8vo., pp. , ‘vii’-‘viii’, , 174, with a frontispiece (slightly offset to title); wanting the final blank; a very good copy in nineteenth-century red morocco, gilt, all edges gilt, spine lettered direct.
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Poems original and translated … Second Edition.
Unacknowledged reprint of the ‘second’ [i.e. first] edition of Poems original and translated, printed by Ridge without Byron’s permission. As the first printing ran out Ridge told Byron that he had reprinted some sheets to make up a few more copies; in fact he was to continue to reprint the whole volume surreptitiously on paper watermarked 1811. John Murray later noticed either this imposture or the spurious ‘large paper’ copies of Hours of Idleness, and informed Byron who replied, ‘I have no means of ascertaining whether the Newark Pirate has been doing what you say – if so – he is a rascal & a shabby rascal too – and if his offence is punishable by law or pugilism he shall be fined or buffeted’ (5 February 1814).
This was the fourth of Byron’s Newark-printed volumes of juvenilia, each based on the one before but adding and omitting poems. The first two were printed privately (Fugitive Pieces, 1806, Poems on various Occasions, 1807); the third was Hours of Idleness, 1807. This final collection, Poems original and translated, is described on the title-page as ‘second Edition’ because of the poems that it shares with Hours of Idleness, but there are new pieces which Byron supplied in manuscript and corrected in proof.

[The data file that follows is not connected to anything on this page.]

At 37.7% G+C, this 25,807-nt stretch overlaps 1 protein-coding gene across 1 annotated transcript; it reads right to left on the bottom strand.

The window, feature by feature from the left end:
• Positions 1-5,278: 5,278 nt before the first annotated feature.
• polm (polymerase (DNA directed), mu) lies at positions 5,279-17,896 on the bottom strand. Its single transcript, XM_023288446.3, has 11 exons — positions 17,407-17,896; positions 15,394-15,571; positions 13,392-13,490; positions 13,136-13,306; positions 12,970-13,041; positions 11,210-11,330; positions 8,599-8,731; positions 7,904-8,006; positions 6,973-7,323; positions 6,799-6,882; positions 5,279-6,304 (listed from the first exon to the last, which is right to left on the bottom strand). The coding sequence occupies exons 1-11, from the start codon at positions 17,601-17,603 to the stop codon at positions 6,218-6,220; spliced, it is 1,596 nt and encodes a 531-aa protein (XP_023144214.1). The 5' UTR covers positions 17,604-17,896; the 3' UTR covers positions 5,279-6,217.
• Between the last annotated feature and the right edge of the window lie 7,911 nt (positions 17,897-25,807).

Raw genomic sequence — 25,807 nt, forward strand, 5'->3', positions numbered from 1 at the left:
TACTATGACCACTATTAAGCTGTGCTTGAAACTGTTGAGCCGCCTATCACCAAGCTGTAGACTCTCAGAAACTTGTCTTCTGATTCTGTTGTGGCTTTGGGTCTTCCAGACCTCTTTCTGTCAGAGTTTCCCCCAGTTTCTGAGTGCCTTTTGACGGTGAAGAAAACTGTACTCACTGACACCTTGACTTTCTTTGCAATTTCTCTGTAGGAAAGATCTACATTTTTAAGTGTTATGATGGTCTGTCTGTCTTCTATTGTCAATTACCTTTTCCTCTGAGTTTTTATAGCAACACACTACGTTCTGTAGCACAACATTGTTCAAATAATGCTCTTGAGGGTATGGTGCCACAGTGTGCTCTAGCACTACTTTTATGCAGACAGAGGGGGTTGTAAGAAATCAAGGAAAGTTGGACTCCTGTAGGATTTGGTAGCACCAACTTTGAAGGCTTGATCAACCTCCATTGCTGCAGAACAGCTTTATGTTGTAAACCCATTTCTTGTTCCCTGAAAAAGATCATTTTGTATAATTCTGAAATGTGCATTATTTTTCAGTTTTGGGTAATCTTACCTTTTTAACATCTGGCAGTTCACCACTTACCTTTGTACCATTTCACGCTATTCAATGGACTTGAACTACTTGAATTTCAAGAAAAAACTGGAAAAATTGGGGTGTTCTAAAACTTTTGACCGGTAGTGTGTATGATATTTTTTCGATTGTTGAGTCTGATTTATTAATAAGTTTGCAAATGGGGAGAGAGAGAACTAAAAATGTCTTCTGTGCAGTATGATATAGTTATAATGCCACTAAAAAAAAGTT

The present copy is printed on paper in part watermarked ‘H Salmon 1811’. The title-page is that of Randolph’s third issue, without the top serif of E in POEMS and a broken rule above the Greek quotation; p. 29 stanza 6 is misnumbered ‘4’, and the footnote on p. 115 has the reading ‘said’.
Wise I, 8-14; Randolph, p. 11-13 (not wholly accurate); McGann I, 361-3.
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SOUTHEY A SUBSCRIBER SANDERSON, Thomas.
Original Poems …
This collection, ‘written in a sequestered village’, includes ‘Shakespeare, the Warwickshire Thief’, ‘Elegy to the memory of Robert Burns the Scottish poet’, ‘Sonnet to the Right Hon. Edmund Burke’, and ‘Ode to the Genius of Cumberland’. Thomas Sanderson (1759-1829) was a schoolmaster and friend of the Cumbrian poets Robert Anderson, and Josiah Relph. He wrote a memoir of Relph, as well as an elegy which appears here, and compiled A Companion to the Lakes.
Poetick Miscellanies …
First edition. Writing from the isolation of Newcastle, then a rural parish in fell country, Rawlet developed a mode of religious and descriptive poetry distinctly out of step with his own age, as is acknowledged by the editor in a verse preface: ‘Reader, expect not here, the filth of th’ Stage, / Poems that please, but more debauch the Age.’ Rawlet’s poems, such as ‘On a great Thunder and Storm’, ‘On a Cross with a Crown upon it, in Burton, betwixt Lancashire and Kendale’, and ‘On the sight of Furness Fells’, while looking back to Herbert in their weaving of the spiritual and the physical, please more by their anticipation of the topographical and sentimental concerns of the succeeding century.